Wine

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Natural and wild wine processes, or wine processes that relate to mixed fermentation brewing.

Wine Making Processes

Carbonic Maceration

Biochemistry

Hyperoxidation

Malolactic Fermentation

See the Cider page.

See also:

Lactic Acid Bacteria

Lactobacillus plantarum has been found to produce 3-sulfanylhexan-1-ol (3SH) from precursors in wine (3SH-S-cys and 3SH-S-cysgly) at a more efficient rate than wine yeast. 3SH is a volatile thiol that has a grapefruit-like flavor and aroma and is considered to be an important flavor component of some wines [1]. 50 ppm of total SO2 can inhibit the growth of lactic acid bacteria in finished wine [2], although some species/strains require between 100-256 mg/L total SO2 in order to be inhibited (see Pediococcus) [3].

Lactic acid bacteria are often suppressed by yeast fermentation, which is caused in part by the yeast consuming nutrients. Very low levels of alcohol (1.5%) have been shown to stimulate early growth of LAB, but growth and MLF begin to become inhibited around 6% ABV. Yeast produce SO2, which can also inhibit LAB. However, other studies have suggested that alcohol, SO2, and low nutrients are not the only suppressors to LAB. Studies have also shown that there can be an antagonistic relationship between O. oeni and Pediococcus in wine, which may be due to toxins produced by one that affects the other known as "bacteriocins". Bacteriocins have been proposed to winemakers by scientists as a way to reduce the populations of unwanted lactic acid bacteria, although further research is needed to perfect this approach to winemaking [3].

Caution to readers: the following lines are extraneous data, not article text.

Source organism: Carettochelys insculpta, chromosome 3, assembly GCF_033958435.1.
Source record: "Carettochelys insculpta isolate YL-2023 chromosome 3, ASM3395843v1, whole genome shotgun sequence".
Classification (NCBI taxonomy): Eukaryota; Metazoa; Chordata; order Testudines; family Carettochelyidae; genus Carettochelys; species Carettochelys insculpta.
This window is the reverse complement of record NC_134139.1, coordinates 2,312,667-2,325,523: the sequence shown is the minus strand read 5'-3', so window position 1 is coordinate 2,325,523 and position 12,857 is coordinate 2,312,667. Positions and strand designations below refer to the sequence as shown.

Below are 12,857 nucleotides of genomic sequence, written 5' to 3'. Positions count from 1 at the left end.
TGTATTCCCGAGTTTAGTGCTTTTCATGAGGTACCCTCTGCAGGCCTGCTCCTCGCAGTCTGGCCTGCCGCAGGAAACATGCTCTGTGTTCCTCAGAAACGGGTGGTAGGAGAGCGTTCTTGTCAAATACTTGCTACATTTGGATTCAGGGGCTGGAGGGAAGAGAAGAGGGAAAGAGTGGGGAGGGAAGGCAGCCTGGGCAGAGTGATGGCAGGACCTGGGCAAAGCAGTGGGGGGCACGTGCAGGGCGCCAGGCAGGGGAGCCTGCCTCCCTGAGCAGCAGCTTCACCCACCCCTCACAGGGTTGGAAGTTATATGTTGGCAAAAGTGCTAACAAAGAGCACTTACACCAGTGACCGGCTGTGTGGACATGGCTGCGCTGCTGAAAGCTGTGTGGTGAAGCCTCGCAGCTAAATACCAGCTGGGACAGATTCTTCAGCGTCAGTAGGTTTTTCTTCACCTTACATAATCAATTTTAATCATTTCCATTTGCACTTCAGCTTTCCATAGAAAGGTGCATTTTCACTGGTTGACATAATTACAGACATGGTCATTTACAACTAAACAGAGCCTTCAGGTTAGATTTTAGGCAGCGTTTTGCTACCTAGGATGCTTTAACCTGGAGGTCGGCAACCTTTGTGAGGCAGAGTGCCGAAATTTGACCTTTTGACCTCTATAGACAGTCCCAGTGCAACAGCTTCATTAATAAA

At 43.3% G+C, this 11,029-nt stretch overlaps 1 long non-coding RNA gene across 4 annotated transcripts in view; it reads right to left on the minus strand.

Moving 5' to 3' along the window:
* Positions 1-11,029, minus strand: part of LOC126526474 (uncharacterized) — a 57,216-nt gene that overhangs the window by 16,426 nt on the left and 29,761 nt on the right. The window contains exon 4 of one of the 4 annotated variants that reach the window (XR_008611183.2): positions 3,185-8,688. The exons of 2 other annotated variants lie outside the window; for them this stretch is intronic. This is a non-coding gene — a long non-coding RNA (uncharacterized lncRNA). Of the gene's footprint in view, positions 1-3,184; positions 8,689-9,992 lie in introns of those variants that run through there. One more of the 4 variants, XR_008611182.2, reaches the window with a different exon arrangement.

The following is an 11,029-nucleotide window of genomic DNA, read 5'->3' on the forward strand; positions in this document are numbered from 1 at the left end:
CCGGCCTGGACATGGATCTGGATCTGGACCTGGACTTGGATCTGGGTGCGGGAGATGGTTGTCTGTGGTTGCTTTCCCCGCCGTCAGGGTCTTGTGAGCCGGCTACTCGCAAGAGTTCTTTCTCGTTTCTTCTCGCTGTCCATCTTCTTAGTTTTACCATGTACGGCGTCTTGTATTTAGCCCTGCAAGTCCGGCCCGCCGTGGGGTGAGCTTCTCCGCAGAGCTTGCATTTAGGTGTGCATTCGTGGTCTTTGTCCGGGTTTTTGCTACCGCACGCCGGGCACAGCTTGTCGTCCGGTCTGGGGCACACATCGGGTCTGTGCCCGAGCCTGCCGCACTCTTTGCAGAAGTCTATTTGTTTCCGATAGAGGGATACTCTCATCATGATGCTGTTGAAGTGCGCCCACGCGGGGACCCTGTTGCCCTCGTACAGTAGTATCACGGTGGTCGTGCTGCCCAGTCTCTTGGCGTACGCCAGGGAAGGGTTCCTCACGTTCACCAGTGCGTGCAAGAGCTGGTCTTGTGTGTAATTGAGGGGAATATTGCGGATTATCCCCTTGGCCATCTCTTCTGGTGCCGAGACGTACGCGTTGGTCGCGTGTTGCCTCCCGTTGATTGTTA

The pH of the wine can have an impact on which lactic acid bacteria species will grow. Below a pH of 3.5, O. oeni is the most dominant LAB species. Lactobacillus and Pediococcus are more common in wines above a pH of 3.5, with Pediococcus being most common in wines with a pH between 3.8 and 4.0, although Pediococcus has also been found in wines with a pH as low as 3.2 [3].

See also:

Other Microbes

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Biogenic Amines

Biogenic amines are produced by all living things and are present in many fermented beverages. High dosages can lead to health issues such as vomiting, headache, asthma, hypotension, and cardiac palpitation. Thus, biogenic amines have been studied intensely [3]. For more information, see "Fact or Fiction – Biogenic Amines in Beer" by Dr. Bryan Heit.

See also:

Beer and Wine Hybrids

Legal limits of Must in Beer

Advice from James Howat of Black Project Spontaneous Ales on how much must can be added to beer legally for commercial brewers: contact the TTB and your local state government to present your formula and find out how much must is allowed. The state law may not match with the TTB law. Once they answer, ask for the code for the law for your records [4].

MTF Threads

Threads on using wine pomace:

Threads on harvesting yeast from wine grapes:

Comparisons to Mixed Fermentation Beer

MTF Discussions

See Also

Additional Articles on MTF Wiki

External Resources

References